Then the NF19 Kingscliff Unit began servicing the boating community in November 1982. It was established as a Unit under The Australian Volunteer Coast Guards on 6 February 1985 and received its Charter on 14 July 1989. Based in Kingscliff, it served an area from Tweed Heads to Pottsville. The first Commander was N. Brooks and F. Anderson was Vice Commander.
The NF Kingscliff Unit operated from a Coast Guard Radio Tower at Faulks Park, in Marine Parade. The tower was built with the help of many founding members of the Unit and was a proud testament to the dedication and commitment of the volunteers supporting their community.
In 2007, the members built a training room at Kingscliff's Ed Parker Rotary Park, for the flotilla's meetings and training with members and the public.
The Coast Guard Unit received regular funding from Tweed Shire Council, complemented by financial assistance from the community in recognition of the volunteers' hard work and dedication. This funding enabled the flotilla to operate five rescue vessels.
While the flotilla's primary role was search and rescue at sea, the unit was enthusiastically involved in a wide range of community activities. It provided radio communications at a local horse riding endurance event, assisted the SES and other services in flood relief, and helped the local fire brigades with radio operations and communications during bushfires.
The training rooms were also utilised by St John Ambulance, CWA ladies and other groups. Less known were the events at the radio watch tower, which served as emergency shelter when beach weddings became weather affected.
A number of the volunteers were ex-service veterans or had family members who served, so the unit always participated in Anzac Day Services.
The Kingscliff flotilla was the last remaining Unit in NSW, although Coast Guard Units are still active around the coastline in other States. With more than 33 years' support to the Kingscliff boating community, the Unit's closure was a sad day for the community and the volunteers.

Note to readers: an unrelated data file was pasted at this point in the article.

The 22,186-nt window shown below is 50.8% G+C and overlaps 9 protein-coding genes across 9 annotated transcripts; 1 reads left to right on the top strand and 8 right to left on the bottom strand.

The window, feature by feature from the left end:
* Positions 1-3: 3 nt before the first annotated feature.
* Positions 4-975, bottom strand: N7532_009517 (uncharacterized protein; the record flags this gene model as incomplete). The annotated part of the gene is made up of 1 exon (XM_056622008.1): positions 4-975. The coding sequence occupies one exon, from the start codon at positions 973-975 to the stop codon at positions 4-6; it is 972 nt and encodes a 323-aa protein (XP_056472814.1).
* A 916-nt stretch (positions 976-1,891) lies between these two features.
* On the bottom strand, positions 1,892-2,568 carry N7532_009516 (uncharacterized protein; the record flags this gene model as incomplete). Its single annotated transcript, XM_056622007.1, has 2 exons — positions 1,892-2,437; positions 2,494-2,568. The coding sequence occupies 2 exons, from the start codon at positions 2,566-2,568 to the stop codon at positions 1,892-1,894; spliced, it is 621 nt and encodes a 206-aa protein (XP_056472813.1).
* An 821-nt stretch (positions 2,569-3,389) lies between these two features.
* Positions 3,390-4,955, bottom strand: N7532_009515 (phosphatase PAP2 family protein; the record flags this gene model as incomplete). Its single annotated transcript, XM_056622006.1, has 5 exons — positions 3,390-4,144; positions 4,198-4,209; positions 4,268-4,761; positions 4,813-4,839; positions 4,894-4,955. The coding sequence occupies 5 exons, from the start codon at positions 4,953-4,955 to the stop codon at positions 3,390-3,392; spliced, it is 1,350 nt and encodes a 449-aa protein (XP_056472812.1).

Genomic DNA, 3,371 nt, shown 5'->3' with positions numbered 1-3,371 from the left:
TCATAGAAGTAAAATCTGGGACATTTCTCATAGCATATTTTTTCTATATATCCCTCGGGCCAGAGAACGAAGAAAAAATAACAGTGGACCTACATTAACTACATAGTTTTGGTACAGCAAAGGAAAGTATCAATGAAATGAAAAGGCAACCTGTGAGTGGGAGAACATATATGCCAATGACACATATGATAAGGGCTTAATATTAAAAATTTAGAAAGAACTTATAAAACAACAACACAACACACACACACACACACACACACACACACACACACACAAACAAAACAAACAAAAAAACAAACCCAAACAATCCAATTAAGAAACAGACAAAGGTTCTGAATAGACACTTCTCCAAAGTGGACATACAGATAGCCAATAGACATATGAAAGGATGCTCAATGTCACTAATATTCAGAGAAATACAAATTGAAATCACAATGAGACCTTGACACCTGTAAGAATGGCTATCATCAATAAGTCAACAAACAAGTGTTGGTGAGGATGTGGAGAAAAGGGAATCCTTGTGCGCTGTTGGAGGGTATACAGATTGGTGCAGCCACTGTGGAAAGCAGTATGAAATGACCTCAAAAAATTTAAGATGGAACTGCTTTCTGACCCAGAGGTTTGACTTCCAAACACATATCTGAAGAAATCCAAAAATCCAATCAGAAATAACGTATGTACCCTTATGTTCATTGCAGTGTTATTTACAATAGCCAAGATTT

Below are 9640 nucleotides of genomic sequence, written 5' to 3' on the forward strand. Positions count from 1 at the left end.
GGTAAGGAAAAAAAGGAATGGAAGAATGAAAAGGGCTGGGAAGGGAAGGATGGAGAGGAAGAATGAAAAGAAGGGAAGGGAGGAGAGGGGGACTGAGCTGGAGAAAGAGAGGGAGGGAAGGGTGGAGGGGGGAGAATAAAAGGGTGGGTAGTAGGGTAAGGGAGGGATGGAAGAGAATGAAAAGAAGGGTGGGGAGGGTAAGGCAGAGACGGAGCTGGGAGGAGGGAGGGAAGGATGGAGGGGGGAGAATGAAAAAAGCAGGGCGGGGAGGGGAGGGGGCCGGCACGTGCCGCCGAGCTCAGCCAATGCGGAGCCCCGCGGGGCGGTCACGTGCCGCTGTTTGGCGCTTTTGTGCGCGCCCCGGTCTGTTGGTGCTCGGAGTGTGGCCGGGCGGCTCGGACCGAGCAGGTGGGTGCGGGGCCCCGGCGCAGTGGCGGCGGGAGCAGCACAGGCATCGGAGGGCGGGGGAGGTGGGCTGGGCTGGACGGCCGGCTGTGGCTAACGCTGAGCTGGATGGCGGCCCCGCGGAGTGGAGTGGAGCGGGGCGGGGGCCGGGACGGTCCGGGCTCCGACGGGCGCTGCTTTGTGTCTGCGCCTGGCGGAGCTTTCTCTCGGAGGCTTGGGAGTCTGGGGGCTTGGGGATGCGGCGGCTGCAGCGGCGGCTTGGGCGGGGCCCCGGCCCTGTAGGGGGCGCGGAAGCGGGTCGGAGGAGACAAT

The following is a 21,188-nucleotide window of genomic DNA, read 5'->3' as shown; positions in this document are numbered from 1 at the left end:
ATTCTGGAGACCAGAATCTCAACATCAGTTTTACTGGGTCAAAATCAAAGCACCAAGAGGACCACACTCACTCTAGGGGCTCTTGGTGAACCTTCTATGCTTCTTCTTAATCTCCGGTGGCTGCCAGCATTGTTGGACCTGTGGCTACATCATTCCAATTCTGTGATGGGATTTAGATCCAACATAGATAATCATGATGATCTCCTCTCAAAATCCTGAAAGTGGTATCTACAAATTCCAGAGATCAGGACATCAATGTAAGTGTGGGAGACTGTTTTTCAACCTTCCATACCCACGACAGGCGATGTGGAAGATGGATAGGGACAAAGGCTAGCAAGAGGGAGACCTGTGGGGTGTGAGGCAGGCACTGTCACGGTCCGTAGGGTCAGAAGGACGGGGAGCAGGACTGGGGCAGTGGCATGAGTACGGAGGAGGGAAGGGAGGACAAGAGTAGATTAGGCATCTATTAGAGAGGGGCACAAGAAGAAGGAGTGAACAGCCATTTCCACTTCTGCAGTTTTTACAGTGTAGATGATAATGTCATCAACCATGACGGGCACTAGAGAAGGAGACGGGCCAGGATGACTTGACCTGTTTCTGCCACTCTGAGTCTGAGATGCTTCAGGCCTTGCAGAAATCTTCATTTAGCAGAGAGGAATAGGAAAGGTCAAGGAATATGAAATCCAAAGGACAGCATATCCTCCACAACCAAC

A commemoration to the years of dedicated service by the volunteers was held at the radio watch tower, where there were mixed emotions about the closure. Many community members questioned who would fulfil the services previously undertaken by the unit and how the flotilla's demise would impact upon the small boating community along this busy part of the NSW coastline.
Changes to maritime management in NSW led to the establishment of Marine Rescue NSW (MRNSW) in 2011, to look after maritime rescue in the State. Marine Rescue NSW brought together members of other Australian Volunteer Coast Guard Units in NSW, the Royal Volunteer Coastal Patrol and Volunteer Rescue Association's maritime fleet into a single integrated service.
Kingscliff Coast Guard Unit voted against joining Marine Rescue NSW because they felt it was counter to the 'spirit' of volunteer service, choosing instead to remain part of Coast Guards as the last remaining Flotilla Unit in NSW. Once it was confirmed NF19 Unit would not join MRNSW, the Unit's accreditations and funding sources were removed. The Unit's operations were no longer feasible and it ceased operations on 30 November 2014.
The radio tower and training rooms are being considered for future use by community groups, including Marine Rescue Point Danger.
Tweed Shire Council thanks the Unit's members for their dedication to serve the community for more than three decades. Their work to help the community will never be forgotten.